Personal From the President
March 31, 2022
The Lamb of God and You
Without it, there simply is no plan of God for humanity. This festival opens the door for eternal salvation, for reconciliation with God to all. It makes possible a wonderful life of everlasting joy, of unfathomable things to come “which God has prepared for those who love Him” (1 Corinthians 2:9 1 Corinthians 2:9But as it is written, Eye has not seen, nor ear heard, neither have entered into the heart of man, the things which God has prepared for them that love him.
American King James Version×).
I write here of the deeply humbling Passover and its astonishing meaning for you and me.
It is important to comprehend that the entire Bible essentially points to Jesus Christ and His many roles. As the Creator of the Universe, Jesus was fully aware of what He would do, even at the moment of the creation of the earth long ago. As John tells us, “the Lamb [was] slain from the foundation of the world” (Revelation 13:8 Revelation 13:8And all that dwell on the earth shall worship him, whose names are not written in the book of life of the Lamb slain from the foundation of the world.
American King James Version×). During the entire course of history, Jesus had this in front of Him. Each century, each year, each Holy Day season brought Him closer to the sore trial He would face.
John the Baptist powerfully perceived this when he first saw Jesus striding toward him. Nearly 2,000 years ago, John cried out: “Behold, the Lamb of God, who takes away the sin of the world!” (John 1:29 John 1:29The next day John sees Jesus coming to him, and said, Behold the Lamb of God, which takes away the sin of the world.
American King James Version×).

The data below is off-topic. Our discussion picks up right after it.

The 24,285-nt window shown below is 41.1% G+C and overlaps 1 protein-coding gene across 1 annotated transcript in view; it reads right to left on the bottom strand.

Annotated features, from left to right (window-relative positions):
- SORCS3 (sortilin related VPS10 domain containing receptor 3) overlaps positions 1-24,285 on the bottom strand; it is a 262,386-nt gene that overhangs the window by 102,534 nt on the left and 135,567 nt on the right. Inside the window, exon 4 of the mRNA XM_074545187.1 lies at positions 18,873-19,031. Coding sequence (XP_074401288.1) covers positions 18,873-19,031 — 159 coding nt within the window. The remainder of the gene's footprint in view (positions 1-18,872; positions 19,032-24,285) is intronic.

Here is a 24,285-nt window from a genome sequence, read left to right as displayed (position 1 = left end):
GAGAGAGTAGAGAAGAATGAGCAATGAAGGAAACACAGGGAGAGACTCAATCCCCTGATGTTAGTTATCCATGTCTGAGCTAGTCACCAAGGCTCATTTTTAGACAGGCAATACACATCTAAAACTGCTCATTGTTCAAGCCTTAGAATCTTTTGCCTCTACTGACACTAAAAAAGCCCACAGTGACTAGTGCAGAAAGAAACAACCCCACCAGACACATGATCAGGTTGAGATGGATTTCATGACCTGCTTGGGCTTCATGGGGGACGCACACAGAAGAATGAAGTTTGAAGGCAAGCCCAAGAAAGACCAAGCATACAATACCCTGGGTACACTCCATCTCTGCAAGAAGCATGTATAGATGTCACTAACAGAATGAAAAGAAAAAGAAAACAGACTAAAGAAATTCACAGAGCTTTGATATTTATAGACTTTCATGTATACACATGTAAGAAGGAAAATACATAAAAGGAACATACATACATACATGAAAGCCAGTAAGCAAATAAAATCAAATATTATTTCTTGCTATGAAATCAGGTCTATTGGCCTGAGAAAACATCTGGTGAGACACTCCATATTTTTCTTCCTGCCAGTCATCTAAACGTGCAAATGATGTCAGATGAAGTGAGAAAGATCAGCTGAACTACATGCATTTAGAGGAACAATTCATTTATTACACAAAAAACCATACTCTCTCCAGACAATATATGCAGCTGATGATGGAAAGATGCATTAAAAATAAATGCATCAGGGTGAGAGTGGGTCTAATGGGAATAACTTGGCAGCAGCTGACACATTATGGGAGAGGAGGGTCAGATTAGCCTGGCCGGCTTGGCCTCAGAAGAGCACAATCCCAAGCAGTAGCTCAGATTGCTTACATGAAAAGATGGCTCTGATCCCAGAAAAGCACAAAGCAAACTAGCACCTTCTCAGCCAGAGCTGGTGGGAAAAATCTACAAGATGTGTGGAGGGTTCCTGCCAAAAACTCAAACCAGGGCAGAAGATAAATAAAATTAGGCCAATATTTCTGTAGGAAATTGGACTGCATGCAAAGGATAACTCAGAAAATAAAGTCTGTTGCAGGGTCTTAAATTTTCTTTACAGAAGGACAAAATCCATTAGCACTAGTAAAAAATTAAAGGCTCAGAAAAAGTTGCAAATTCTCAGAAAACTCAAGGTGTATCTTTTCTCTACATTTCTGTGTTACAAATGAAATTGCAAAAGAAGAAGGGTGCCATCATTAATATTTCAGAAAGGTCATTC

What does the Lamb of God mean to you?
In two weeks, we will observe the Passover ceremony described in the New Testament and based on Christ’s example. Many of you have observed it multiple times. Some will take part for the very first time as newly baptized members of the Body of Christ. Together we will observe this sobering, yet awe-inspiring ceremony, where we will take part in the washing of each other’s feet, the receiving in faith of the New Covenant symbols of the bread and wine, and the hearing of the Word of God from the book of John.
What did Jesus do for you and me? The book of John opens eloquently and powerfully with crucial background for comprehending the magnitude of this annual festival. John declares that Jesus Christ is both a divine Being(John 1:1-2 John 1:1-2  In the beginning was the Word, and the Word was with God, and the Word was God.
 The same was in the beginning with God.
American King James Version×) and that He eternally pre-existed with the One from whom we received our calling—God the Father (John 6:44 John 6:44No man can come to me, except the Father which has sent me draw him: and I will raise him up at the last day.
American King James Version×). The eternally existing Word, as Jesus is described here, became flesh (John 1:14 John 1:14And the Word was made flesh, and dwelled among us, (and we beheld his glory, the glory as of the only begotten of the Father,) full of grace and truth.
American King James Version×). Let’s look deeply into and consider what that means for each of us.
As we approach the Passover festival, Paul instructs us carefully to examine ourselves (1 Corinthians 11:28-30 1 Corinthians 11:28-30  But let a man examine himself, and so let him eat of that bread, and drink of that cup.
 For he that eats and drinks unworthily, eats and drinks damnation to himself, not discerning the Lord's body.
 For this cause many are weak and sickly among you, and many sleep.
American King James Version×) and appropriately discern the Lord’s body. The English word “discerning” here comes from the Greek word transliterated diakrino, which means to “separate, make a distinction, discriminate.” We are to humbly meditate on what Jesus did and who He is, asking God for a full appreciation.
Over the next two weeks, let’s strive to achieve this. Let’s focus on and appreciate the full dimension of Who Jesus is and exactly what He did for each and every one of us. The apostle Paul illustrated that dimension when he wrote to the disciples of Jesus living in Ephesus that God would “grant you to be strengthened with power through his Spirit in your inner being” (Ephesians 3:16 Ephesians 3:16That he would grant you, according to the riches of his glory, to be strengthened with might by his Spirit in the inner man;